The first thing I noticed was the smell: a pungent, rich aroma that was a combination of hotdogs, warm beer, just a whiff of grass, and that hard to define smell from old wooden seats and concrete. Vendors hawked programs, drinks and food. There were new sounds I’d never heard before; the sharp crack of a bat hitting a ball, the roar of a crowd yelling in one voice, the voices of those lone individuals providing their own commentary to the ball game. The organ, playing a signature tune for each batter. The chatter from players, wafting its way up to us in the seats.
It was my first ball game, and where I fell in love with baseball, the Chicago Cubs, and Wrigley Field. This was way back, so long ago that people wore street clothes to games. The game was so much quieter than today. The only music was from the organ. The scoreboard was out in center field. It was low-tech and simple, no lights, instant replay, or fancy graphics. Inning scores were updated by a person inside the scoreboard manually sliding out the numbers, much like changing storm windows. The “thwack” sound of each inning’s score being slid into place was audible. There were no signs or advertisements at Wrigley, just green vines and brick walls. And a team that was consistently in the cellar of the National League.
That was 1960. A decade later, when I was in high school, I went to many games with my best friend. All the games were held during the day, and bleacher prices were cheap; they hadn’t yet been turned into yuppie status symbols. We’d get there early to watch batting practice, cheering whenever we saw Ernie Banks or Ron Santo. Ernie, known as Mr. Cub, always made time to go and talk with fans, especially kids, and usually had to be pulled away by the coach when it was his turn for batting practice. We cheered the team on during the great 1969 season, confident that we’d be back in the fall to watch them during the World Series. Instead, we got to see them tank during August and fall to the Mets.
Later, things changed somewhat. The 1980s brought in cable TV and an influx of new fans. Suddenly the Cubs were hip, and those cheap bleacher seats became pricey. The unthinkable happened – lights were added. By this time, I was still a fan, but now located in Wisconsin and watching the games on TV. I’d also started rooting for the Brewers, an American League team, and got to watch an actual World Series with them in 1982. In 1984, the Cubs finally had another great team, this time anchored by Ryne Sandberg. I was certain that this would be their year, but of course, they lost. During that final game the cable went out, and I listened to the last sad innings over the radio. The 80s closed out with another good team, another summer of anticipation and hopes, another season ending in despair.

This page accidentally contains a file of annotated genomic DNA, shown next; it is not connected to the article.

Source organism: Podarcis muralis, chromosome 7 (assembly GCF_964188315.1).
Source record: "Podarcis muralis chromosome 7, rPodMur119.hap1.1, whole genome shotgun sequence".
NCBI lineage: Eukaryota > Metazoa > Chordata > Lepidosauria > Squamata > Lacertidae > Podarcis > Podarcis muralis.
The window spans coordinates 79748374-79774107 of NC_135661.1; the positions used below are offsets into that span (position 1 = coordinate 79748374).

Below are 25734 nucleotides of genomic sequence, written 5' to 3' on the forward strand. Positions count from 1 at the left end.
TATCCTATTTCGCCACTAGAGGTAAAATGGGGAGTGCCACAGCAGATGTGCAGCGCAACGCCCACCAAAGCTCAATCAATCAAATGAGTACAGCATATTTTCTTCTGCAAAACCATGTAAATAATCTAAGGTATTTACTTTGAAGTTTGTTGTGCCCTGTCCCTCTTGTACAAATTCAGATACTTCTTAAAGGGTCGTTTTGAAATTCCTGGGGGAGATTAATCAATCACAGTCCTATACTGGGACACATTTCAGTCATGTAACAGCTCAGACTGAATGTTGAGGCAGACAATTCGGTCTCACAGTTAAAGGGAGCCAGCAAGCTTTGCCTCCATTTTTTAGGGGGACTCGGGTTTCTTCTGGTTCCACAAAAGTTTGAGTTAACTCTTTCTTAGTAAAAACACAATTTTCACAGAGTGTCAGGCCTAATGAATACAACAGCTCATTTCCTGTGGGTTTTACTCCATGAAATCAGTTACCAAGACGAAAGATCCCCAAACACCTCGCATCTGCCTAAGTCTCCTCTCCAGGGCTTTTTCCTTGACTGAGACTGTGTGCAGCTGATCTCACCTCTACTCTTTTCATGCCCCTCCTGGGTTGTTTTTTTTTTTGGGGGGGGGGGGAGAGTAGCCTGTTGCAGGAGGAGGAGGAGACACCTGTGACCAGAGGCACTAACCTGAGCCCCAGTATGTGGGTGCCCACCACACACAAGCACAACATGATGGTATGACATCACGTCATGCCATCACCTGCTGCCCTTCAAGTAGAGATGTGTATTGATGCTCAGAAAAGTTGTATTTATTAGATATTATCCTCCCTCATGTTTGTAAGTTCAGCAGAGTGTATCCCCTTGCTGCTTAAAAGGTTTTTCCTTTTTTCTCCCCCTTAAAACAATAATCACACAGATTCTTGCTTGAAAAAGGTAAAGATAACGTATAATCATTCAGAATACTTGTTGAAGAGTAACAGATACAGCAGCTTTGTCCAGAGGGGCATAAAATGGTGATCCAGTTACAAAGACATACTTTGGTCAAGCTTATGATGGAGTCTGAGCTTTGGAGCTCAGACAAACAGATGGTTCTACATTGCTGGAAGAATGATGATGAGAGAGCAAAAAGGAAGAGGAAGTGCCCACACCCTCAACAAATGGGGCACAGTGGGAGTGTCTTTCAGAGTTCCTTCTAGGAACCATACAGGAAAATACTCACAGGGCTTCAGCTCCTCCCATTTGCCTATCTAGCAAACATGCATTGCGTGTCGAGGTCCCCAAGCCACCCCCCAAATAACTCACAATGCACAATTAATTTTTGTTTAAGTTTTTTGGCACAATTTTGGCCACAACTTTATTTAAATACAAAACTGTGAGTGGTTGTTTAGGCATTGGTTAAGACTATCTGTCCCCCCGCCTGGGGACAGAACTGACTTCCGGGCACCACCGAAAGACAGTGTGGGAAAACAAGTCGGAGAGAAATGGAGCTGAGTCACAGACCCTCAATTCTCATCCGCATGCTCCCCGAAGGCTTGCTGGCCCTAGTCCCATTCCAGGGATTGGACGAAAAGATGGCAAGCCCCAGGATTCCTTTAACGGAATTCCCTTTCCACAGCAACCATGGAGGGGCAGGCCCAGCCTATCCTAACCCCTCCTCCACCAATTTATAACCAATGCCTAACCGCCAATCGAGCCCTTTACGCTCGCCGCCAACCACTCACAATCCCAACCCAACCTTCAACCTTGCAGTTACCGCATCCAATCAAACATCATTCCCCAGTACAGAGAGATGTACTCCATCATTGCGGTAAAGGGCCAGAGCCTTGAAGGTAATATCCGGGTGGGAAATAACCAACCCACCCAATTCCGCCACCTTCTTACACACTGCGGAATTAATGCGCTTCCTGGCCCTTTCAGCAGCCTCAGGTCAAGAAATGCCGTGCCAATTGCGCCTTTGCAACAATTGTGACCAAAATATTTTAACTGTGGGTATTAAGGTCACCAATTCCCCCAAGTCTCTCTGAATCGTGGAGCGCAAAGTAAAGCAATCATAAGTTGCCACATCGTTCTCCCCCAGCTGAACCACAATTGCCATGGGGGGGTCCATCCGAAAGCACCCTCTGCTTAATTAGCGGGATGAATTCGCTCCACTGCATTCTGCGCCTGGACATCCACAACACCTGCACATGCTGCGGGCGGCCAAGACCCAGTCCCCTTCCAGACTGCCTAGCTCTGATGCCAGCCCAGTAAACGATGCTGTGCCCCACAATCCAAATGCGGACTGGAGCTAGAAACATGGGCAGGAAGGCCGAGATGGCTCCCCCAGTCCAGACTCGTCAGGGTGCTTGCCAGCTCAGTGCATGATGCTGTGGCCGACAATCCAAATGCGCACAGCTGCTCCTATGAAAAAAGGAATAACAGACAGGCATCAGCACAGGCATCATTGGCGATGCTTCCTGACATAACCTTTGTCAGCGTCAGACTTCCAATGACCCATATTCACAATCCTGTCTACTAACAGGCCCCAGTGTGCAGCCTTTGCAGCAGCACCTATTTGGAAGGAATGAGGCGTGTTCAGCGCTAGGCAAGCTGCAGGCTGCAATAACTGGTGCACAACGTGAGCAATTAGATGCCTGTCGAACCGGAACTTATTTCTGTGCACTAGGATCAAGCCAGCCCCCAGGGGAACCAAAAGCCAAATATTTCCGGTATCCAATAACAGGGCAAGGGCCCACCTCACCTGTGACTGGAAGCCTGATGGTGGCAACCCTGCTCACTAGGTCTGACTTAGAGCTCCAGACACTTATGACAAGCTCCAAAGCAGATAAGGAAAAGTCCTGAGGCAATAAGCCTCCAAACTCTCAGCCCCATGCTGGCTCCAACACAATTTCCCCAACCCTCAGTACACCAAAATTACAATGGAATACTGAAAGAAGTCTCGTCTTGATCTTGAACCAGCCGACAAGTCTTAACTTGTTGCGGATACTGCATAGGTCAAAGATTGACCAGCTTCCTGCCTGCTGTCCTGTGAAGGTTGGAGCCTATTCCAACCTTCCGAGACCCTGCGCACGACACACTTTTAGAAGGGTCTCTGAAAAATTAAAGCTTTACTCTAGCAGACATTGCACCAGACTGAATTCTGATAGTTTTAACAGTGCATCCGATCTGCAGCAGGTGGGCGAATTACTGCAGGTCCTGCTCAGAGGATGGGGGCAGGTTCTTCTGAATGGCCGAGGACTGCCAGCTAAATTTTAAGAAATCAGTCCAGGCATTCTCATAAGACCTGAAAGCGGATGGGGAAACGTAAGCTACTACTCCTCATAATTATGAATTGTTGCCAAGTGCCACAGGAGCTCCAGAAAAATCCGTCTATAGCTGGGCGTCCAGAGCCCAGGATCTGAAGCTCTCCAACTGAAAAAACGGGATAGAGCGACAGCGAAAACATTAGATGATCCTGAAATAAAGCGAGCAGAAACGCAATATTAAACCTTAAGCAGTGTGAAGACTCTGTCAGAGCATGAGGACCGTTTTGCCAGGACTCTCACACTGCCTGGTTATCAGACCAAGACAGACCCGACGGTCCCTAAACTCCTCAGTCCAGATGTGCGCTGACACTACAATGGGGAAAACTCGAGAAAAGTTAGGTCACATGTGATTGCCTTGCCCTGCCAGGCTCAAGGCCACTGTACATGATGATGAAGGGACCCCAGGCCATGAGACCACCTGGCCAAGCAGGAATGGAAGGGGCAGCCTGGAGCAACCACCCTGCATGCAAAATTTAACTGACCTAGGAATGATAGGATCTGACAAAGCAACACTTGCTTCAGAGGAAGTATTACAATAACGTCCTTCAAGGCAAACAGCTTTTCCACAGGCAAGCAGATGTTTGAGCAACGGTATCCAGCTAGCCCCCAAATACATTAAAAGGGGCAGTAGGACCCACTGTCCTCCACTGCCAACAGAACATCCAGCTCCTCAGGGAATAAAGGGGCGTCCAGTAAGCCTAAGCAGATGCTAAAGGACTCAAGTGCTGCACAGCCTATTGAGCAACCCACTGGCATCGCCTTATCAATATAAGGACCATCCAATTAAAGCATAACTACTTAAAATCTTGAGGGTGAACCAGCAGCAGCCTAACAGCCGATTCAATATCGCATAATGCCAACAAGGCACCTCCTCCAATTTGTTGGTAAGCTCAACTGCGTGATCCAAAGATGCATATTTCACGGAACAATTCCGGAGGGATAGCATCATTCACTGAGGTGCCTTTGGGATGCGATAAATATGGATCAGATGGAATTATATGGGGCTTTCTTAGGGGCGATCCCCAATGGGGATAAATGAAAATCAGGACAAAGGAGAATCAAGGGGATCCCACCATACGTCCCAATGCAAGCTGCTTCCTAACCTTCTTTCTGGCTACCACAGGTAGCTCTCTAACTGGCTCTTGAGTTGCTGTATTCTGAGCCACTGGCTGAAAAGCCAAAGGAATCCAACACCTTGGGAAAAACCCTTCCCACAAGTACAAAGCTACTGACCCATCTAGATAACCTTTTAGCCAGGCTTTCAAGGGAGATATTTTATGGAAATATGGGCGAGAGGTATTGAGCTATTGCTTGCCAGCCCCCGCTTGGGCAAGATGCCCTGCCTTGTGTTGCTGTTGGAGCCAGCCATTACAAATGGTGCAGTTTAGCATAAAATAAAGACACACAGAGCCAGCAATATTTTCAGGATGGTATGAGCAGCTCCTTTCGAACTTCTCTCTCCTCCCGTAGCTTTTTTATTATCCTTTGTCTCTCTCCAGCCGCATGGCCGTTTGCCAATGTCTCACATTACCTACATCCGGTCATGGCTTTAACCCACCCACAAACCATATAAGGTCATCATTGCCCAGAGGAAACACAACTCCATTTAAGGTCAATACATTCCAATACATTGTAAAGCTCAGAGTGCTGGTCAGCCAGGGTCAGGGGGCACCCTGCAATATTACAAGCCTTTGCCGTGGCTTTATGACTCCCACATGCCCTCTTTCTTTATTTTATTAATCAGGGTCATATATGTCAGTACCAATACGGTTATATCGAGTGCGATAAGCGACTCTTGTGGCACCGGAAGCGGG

I was still a fan but bruised; older, wiser and expecting pain as my lot in life. The decade of the 90s came and went and the Cubs were, well, still the Cubs. A few close calls, but never making it to the World Series. The millennium came, and the Cubs still continued. My personal endpoint happened in 2003 with the loss to the Marlins, and the fan interference that I still can’t bring myself to say out loud. By now I was a divorced empty nester, watching the game with a neighbor who was also a Cubs fan. We sat in disbelief as a fan reached out and snatched the ball away, and then as the Cubs proceeded to lose when they were 2 outs away from the World Series. Two outs. TWO OUTS.
That was the end of my time with the Cubs. I think of them now as that bad boyfriend who always manages to sweet-talk his way back into your heart no matter how many times he screws you over. I’m done with them now; no more will they seduce me with hopes of this year, really, it’s a good team. I wish them well, but I’ve moved on.
But Wrigley Field; oh, that gorgeous place, redolent with 100 years of games and ivy; it’s what baseball is and was always meant to be. It’s the reason a 6-year-old became a life-long fan of the game. And it’s still just as wonderful as it ever was. Happy birthday, Wrigley Field. I no longer root for the Cubs, but I still love their home field.